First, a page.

WASHINGTON — At the top of the U.S. Marine Corps’ 2023 spending wish list is funding for an amphibious warship the U.S. Navy doesn’t plan to buy.

The Navy announced in its March 28 fiscal 2023 budget request rollout that it would buy one last amphibious transport dock, LPD-32, and then end the production line.

The Marines’ number-one item in the so-called unfunded priorities list is $250 million in advanced procurement funding for LPD-33.

Advanced procurement funding allows the contractor, in this case Ingalls Shipbuilding, to start buying materials and ship systems that take longer to deliver, with the expectation that the rest of the ship’s cost would be funded in a future year.

The two services clearly have had different perspectives on the future of the amphibious force — which the Marines need to get around, but the Navy must pay for in ship acquisition, manning for ship’s company, ship maintenance and modernization and other costs.

Throughout the late 2010s, the Marines touted a 38-ship requirement, though the Navy would discuss a fiscally constrained goal of 33 amphibious ships.

The Navy’s most recent long-range planning documents show an amphibious ship force of 24 to 28. An amphibious ship requirements study, which is still ongoing and should be concluding soon, will determine the exact requirement.

Marines say this is way too low.

Marines say 31 ships — 10 amphibious assault ships that can carry fixed-wing jets, and 21 LPD Flight I and Flight II ships that carry helicopters, connectors and ground equipment — is now the right number. 28, they argue, adds risk to their ability to respond to an emergency in a timely manner. Leaders haven’t addressed what a 24-ship force would mean for their operational and training plans.

It’s unclear what will ultimately decide the fate of the LPD production line. Congress has been highly supportive of the ship program in the past, continually adding ships to the program of record throughout the 2010s until the Navy decided to build another 13-ship batch of Flight II LPDs. Now the Navy plans to truncate that at just three Flight IIs. Lawmakers could side with the Marine Corps and add funding for LPD-33, keeping the line at Ingalls Shipbuilding open for now despite an uncertain future.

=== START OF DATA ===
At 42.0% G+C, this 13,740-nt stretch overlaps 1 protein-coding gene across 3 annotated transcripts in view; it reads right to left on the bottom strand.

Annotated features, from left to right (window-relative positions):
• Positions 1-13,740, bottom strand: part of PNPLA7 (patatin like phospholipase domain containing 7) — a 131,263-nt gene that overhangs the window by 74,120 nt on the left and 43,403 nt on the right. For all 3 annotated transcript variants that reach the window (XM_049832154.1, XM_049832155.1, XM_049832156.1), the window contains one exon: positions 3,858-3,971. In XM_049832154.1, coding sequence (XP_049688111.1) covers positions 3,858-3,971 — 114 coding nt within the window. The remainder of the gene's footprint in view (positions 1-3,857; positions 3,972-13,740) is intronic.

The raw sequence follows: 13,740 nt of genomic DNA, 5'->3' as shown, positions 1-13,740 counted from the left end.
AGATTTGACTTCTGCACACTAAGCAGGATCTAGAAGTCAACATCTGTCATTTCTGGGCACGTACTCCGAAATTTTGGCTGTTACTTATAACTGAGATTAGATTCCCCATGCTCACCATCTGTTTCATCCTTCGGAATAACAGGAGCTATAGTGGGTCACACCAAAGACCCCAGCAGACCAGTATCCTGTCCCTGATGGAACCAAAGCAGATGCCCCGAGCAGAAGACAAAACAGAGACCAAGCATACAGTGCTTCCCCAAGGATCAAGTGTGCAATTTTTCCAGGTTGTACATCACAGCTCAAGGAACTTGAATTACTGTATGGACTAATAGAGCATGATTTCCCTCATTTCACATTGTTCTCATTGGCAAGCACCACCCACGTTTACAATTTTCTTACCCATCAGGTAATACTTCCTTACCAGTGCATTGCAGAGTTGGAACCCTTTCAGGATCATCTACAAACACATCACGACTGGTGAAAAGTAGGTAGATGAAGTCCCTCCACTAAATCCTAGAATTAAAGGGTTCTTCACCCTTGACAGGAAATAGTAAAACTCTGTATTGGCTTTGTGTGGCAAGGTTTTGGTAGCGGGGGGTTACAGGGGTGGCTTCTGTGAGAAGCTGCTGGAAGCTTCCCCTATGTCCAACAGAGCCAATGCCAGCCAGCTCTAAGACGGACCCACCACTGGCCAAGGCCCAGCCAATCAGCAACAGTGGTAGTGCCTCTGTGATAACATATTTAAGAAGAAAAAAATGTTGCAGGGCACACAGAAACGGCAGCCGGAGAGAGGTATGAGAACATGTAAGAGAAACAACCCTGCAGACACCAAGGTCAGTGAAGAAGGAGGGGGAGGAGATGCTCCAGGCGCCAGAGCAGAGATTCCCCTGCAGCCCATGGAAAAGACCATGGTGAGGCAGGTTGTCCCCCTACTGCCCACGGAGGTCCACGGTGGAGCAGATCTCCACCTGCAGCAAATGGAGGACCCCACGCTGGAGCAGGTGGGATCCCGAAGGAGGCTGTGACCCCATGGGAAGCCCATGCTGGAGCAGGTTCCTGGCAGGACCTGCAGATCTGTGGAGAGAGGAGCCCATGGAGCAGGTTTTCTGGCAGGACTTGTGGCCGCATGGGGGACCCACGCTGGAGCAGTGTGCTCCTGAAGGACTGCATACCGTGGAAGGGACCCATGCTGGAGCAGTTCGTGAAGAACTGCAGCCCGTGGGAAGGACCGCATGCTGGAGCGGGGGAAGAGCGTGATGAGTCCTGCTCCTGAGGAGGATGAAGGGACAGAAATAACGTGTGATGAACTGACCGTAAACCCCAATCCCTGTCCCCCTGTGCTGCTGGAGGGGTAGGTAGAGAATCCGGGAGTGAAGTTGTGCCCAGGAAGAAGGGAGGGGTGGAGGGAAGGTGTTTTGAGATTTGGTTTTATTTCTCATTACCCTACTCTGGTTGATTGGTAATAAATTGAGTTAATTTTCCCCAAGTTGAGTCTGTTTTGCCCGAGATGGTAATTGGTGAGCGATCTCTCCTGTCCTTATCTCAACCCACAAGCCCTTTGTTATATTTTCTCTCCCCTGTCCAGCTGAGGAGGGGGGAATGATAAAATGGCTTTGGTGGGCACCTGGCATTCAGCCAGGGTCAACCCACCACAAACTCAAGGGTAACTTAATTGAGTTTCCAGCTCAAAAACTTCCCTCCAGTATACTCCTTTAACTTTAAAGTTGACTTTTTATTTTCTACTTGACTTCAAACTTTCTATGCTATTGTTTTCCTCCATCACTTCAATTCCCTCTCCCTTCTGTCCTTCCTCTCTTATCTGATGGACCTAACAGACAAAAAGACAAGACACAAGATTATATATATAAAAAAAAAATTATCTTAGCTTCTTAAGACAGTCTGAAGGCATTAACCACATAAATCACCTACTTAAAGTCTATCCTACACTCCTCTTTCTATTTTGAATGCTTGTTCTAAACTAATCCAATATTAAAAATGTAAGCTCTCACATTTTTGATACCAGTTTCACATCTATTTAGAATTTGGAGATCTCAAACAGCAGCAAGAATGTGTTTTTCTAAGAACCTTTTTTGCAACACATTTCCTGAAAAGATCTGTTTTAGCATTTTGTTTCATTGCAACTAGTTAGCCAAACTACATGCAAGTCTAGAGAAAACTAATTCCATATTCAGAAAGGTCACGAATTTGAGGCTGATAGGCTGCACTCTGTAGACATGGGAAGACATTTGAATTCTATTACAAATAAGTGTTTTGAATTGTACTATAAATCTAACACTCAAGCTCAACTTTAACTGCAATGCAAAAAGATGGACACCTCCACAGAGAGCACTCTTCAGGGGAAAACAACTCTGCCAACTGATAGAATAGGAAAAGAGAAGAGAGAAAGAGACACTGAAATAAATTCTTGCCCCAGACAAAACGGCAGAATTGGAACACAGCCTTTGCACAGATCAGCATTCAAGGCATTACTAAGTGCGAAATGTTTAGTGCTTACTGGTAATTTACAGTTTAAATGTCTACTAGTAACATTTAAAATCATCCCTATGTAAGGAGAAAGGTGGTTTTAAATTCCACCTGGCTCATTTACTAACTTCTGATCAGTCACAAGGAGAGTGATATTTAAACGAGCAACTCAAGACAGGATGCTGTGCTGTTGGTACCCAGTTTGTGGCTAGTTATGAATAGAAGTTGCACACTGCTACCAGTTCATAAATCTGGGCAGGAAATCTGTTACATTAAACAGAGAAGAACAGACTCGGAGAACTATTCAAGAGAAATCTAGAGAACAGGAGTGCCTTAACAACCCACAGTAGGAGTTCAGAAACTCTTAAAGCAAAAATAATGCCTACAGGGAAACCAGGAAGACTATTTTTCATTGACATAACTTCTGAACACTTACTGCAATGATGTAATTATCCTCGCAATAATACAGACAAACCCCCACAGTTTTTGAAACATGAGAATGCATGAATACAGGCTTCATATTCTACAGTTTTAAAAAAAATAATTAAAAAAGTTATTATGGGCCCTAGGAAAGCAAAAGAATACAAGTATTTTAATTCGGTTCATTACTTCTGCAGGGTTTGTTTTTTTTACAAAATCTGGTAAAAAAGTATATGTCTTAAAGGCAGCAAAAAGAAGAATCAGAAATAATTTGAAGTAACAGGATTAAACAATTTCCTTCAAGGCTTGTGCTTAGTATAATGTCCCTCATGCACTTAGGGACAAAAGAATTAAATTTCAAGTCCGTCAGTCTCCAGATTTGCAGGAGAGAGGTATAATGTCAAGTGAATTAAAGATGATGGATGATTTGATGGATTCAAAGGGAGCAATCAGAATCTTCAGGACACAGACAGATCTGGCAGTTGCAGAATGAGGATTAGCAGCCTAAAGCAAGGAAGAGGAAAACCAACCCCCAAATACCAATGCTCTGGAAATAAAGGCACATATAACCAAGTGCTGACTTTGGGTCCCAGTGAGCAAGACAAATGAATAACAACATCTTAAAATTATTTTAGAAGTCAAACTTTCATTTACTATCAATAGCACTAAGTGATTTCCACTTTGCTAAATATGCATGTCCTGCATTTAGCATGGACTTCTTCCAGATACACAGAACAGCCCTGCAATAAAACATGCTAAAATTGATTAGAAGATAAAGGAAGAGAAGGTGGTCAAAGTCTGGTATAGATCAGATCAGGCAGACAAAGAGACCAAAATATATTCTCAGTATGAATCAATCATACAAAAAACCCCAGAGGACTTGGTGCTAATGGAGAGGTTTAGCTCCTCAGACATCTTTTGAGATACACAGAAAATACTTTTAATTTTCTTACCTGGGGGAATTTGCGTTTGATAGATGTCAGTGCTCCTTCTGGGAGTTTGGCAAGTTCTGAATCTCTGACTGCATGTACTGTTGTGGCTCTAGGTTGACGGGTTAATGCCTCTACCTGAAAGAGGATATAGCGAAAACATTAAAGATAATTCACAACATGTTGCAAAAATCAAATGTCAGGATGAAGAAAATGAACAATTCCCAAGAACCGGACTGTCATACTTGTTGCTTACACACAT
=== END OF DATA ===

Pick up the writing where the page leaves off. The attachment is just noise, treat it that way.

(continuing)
Elsewhere in the unfunded priorities list, the Marines also have $2.3 billion in spending items to support the Force Design 2030 transformation effort.

This includes $456 million for 12 Ground/Air Task Oriented Radars, $358 million for three additional F-35B vertical takeoff-variant Joint Strike Fighters; $313 million for three additional F-35C carrier-variant JSFs, $253 million for two additional KC-130J transport and refueling aircraft, $250 million for two additional CH-53K King Stallion heavy lift helicopters and $117 million for Joint Light Tactical Vehicles and trailers.

This Force Design 2030 funding also invests in spares and trainers for the aircraft, research and development for an air traffic control function for the G/ATOR radar and the Marine Air Defense Integrated System (MADIS) Increment I.

The overall UPL also includes $120 million for MV-22 Osprey nacelle improvement efforts kits and a common configuration block upgrade program, digital interoperability efforts to connect forces in the air and on the ground, extreme cold weather gear for reserve component forces, and a range of construction projects to improve facilities like barracks and hangars.

Megan Eckstein is the naval warfare reporter at Defense News. She has covered military news since 2009, with a focus on U.S. Navy and Marine Corps operations, acquisition programs and budgets. She has reported from four geographic fleets and is happiest when she’s filing stories from a ship. Megan is a University of Maryland alumna.

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